Oct. 10 Update:
The Perkiomen Valley School District has released a revised statement regarding the potential Escherichia (E.) Coli diagnosis of a South Elementary School student:
"On Oct. 9, the Perkiomen Valley School District issued an email alert to families regarding what we thought was a confirmed case of E. coli O157:H7," the release said. "It has since come to our attention that no particular strain of E. coli has yet been determined."
Montgomery County Communications Director Frank Custer said that, while the 0157:H7 strain of E. coli was ruled out, it could be a different strain of that bacteria - or something completely different.
"The [Montgomery County] health department has sent materials to the state for futher analysis," Custer said. "We will be hearing back in the next several days."
PVSD's message also says that, regardless of the diagnosis, this serves as a reminder for hand-washing techniques.
"The intent of our initial email was to remind everyone of the importance of washing one’s hands to prevent the spread of germs, and that message still holds true," the release said. "We hope families will refer to the hand-washing instructions that were sent out previously and keep them in mind for the protection and safety of their loved ones."
Oct. 9 Orginal Story:
The Perkiomen Valley School District (PVSD) released a message to parents today stating that a South Elementary School student was clinically diagnosed with Escherichia (E.) Coli 0157:H7 after visiting a local farm.
The student did not attend school for the duration of the illness, and the case was reported to the Montgomery County Health Department, according to the school district.
While some E.coli strands are harmless, 0157:H7 produces powerful toxins which can cause severe illness, according to Pennsylvania Department of Health (PDH) information that was distributed in the message to parents.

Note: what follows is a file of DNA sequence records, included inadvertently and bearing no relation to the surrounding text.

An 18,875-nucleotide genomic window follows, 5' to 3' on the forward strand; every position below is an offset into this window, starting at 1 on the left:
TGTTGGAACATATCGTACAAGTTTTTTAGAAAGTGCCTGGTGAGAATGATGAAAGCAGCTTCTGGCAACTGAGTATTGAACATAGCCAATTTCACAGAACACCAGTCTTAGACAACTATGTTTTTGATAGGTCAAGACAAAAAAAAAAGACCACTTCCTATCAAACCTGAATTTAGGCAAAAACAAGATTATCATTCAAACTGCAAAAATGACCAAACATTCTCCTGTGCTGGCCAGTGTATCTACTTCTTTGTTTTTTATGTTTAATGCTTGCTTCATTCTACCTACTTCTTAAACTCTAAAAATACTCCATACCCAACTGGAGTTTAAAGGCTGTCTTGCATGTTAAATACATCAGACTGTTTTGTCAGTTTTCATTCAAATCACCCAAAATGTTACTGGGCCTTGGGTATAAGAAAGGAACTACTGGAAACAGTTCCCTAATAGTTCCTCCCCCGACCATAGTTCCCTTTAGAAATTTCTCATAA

Symptoms of this E.coli strain include stomach cramps, vomiting, bloody diarrhea and dehydration, which normally start three to four days after coming into contact with the bacteria and will last for roughly a week, according to the PDH.
While most people recover from these symptoms, they can progress to a more serious medical issue called hemolytic uremic syndrome (HUS), according to PDH. Symptoms include decreased urination, unexplained bruises, a pale or swollen appearance, bleeding from the nose or gums, seizures and fatigue. This issue is life-threatening and requires hospitalization.
For more information on E. coli, visit the Center for Disease Control and Prevention.
E. coli 0157:H7 is spread through contaminated food or water, or from other infected people. At-risk food includes undercooked ground beef, produce grown in certain manure, produce washed in contaminated water and unpasteurized dairy or juice products, according to the PDH.
The bacteria can also be transmitted from person to person on unwashed hands and surfaces, by touching animals at farms or petting zoos, or by swimming in contaminated water, according to PVSD.
The school requests that parents talk to children about proper hand-washing techniques to control the spread of bacteria.